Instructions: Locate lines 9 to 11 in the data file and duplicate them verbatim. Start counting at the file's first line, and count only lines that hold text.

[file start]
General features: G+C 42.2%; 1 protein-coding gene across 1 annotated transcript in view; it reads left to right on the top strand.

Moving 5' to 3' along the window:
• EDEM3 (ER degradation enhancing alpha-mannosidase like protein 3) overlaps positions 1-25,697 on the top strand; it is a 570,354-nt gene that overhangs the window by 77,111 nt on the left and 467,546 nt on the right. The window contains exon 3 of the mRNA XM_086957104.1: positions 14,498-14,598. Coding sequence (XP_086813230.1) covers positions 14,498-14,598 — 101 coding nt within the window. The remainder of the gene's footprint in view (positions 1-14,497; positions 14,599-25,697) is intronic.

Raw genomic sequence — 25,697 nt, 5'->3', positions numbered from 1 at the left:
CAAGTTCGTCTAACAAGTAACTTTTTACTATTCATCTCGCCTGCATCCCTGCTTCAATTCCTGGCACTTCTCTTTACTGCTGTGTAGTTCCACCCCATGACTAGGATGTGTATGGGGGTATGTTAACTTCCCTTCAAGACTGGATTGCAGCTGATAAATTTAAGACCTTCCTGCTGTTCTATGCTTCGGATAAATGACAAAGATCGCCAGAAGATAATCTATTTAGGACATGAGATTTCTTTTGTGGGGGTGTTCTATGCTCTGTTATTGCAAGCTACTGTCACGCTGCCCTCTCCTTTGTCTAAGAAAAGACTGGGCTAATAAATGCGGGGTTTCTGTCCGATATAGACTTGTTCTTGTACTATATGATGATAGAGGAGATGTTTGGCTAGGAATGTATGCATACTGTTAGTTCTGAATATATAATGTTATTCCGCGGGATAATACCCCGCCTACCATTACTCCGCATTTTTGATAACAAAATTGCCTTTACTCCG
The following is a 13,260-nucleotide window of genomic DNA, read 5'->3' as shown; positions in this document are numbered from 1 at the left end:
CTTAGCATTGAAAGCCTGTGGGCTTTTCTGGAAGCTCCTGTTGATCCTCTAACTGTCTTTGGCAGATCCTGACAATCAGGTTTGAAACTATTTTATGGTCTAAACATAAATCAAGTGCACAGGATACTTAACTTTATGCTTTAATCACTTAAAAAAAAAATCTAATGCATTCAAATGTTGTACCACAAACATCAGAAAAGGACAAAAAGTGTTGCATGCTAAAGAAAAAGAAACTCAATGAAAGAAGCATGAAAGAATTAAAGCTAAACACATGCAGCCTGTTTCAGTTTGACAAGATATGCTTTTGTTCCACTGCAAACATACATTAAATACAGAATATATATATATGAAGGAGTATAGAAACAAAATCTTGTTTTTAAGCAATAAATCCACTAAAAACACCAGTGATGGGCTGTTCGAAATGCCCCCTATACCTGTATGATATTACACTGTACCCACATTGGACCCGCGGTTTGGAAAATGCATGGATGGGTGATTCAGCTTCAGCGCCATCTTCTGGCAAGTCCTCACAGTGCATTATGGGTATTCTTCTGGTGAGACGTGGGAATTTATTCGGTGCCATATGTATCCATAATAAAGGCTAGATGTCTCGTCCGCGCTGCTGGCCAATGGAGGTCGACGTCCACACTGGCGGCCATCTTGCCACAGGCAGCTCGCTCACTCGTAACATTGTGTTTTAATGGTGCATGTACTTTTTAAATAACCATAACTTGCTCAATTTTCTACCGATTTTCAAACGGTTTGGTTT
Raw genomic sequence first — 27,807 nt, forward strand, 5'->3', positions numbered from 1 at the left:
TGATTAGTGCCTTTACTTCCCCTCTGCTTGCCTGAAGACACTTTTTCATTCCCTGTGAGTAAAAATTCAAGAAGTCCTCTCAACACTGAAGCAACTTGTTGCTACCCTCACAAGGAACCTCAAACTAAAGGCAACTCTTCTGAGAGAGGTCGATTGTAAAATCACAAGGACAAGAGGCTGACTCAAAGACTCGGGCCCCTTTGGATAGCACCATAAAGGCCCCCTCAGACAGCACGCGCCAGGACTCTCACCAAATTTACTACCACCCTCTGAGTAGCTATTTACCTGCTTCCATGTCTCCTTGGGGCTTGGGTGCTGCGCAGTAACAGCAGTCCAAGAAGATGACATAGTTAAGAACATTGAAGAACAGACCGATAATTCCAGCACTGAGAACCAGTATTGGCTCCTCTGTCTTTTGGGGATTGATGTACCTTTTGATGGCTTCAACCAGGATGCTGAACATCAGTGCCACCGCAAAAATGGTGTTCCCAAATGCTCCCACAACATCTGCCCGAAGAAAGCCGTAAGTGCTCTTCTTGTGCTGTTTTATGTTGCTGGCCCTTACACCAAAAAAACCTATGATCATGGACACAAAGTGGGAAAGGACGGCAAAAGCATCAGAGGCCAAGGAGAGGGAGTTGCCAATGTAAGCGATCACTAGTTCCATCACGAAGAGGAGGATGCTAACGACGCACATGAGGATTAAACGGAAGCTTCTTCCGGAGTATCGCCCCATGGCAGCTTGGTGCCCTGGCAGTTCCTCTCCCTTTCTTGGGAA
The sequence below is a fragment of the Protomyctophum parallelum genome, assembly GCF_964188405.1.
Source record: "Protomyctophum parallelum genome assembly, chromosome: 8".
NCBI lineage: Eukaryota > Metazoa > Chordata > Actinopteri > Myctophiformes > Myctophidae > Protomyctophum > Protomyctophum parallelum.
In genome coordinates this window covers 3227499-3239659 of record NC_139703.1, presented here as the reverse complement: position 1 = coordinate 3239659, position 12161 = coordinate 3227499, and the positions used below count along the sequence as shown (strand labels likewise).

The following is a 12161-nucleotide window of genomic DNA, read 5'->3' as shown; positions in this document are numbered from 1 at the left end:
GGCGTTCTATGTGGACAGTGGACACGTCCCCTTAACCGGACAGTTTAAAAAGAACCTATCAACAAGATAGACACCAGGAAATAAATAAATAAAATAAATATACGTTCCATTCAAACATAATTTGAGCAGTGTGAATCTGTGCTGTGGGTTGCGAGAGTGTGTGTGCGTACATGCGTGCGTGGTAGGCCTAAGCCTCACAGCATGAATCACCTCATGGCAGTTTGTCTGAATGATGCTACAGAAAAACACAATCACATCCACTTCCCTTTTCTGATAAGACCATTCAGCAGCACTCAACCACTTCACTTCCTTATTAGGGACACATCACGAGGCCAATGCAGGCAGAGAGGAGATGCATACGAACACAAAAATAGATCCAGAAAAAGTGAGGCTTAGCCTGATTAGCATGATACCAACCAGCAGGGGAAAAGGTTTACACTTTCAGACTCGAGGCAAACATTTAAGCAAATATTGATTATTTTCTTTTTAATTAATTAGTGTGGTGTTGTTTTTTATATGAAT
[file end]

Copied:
TGATTAGTGCCTTTACTTCCCCTCTGCTTGCCTGAAGACACTTTTTCATTCCCTGTGAGTAAAAATTCAAGAAGTCCTCTCAACACTGAAGCAACTTGTTGCTACCCTCACAAGGAACCTCAAACTAAAGGCAACTCTTCTGAGAGAGGTCGATTGTAAAATCACAAGGACAAGAGGCTGACTCAAAGACTCGGGCCCCTTTGGATAGCACCATAAAGGCCCCCTCAGACAGCACGCGCCAGGACTCTCACCAAATTTACTACCACCCTCTGAGTAGCTATTTACCTGCTTCCATGTCTCCTTGGGGCTTGGGTGCTGCGCAGTAACAGCAGTCCAAGAAGATGACATAGTTAAGAACATTGAAGAACAGACCGATAATTCCAGCACTGAGAACCAGTATTGGCTCCTCTGTCTTTTGGGGATTGATGTACCTTTTGATGGCTTCAACCAGGATGCTGAACATCAGTGCCACCGCAAAAATGGTGTTCCCAAATGCTCCCACAACATCTGCCCGAAGAAAGCCGTAAGTGCTCTTCTTGTGCTGTTTTATGTTGCTGGCCCTTACACCAAAAAAACCTATGATCATGGACACAAAGTGGGAAAGGACGGCAAAAGCATCAGAGGCCAAGGAGAGGGAGTTGCCAATGTAAGCGATCACTAGTTCCATCACGAAGAGGAGGATGCTAACGACGCACATGAGGATTAAACGGAAGCTTCTTCCGGAGTATCGCCCCATGGCAGCTTGGTGCCCTGGCAGTTCCTCTCCCTTTCTTGGGAA
The sequence below is a fragment of the Protomyctophum parallelum genome, assembly GCF_964188405.1.
Source record: "Protomyctophum parallelum genome assembly, chromosome: 8".